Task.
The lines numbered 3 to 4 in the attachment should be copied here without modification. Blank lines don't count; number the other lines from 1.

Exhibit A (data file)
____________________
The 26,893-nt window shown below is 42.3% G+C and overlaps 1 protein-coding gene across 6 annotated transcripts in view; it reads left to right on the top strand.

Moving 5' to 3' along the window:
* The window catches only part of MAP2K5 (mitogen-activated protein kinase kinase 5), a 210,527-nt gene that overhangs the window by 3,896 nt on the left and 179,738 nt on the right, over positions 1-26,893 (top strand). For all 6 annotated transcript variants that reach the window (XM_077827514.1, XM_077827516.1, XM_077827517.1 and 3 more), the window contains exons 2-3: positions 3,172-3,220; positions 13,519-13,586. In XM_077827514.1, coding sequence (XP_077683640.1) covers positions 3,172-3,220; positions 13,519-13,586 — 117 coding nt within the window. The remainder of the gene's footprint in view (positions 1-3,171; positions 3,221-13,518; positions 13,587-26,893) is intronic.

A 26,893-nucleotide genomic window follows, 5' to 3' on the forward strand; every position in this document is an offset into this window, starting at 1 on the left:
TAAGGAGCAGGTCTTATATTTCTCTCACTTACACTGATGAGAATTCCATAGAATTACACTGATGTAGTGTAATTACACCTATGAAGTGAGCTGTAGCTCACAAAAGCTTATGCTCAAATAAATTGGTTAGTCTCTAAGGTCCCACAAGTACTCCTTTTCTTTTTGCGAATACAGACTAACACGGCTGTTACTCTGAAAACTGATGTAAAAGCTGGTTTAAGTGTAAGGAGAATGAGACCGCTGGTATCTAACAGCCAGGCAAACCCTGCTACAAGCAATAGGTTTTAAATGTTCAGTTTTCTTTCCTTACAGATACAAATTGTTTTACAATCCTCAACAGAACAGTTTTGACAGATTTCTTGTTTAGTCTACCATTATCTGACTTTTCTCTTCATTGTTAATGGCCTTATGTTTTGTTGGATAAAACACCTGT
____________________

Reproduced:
* The window catches only part of MAP2K5 (mitogen-activated protein kinase kinase 5), a 210,527-nt gene that overhangs the window by 3,896 nt on the left and 179,738 nt on the right, over positions 1-26,893 (top strand). For all 6 annotated transcript variants that reach the window (XM_077827514.1, XM_077827516.1, XM_077827517.1 and 3 more), the window contains exons 2-3: positions 3,172-3,220; positions 13,519-13,586. In XM_077827514.1, coding sequence (XP_077683640.1) covers positions 3,172-3,220; positions 13,519-13,586 — 117 coding nt within the window. The remainder of the gene's footprint in view (positions 1-3,171; positions 3,221-13,518; positions 13,587-26,893) is intronic.

A 26,893-nucleotide genomic window follows, 5' to 3' on the forward strand; every position in this document is an offset into this window, starting at 1 on the left: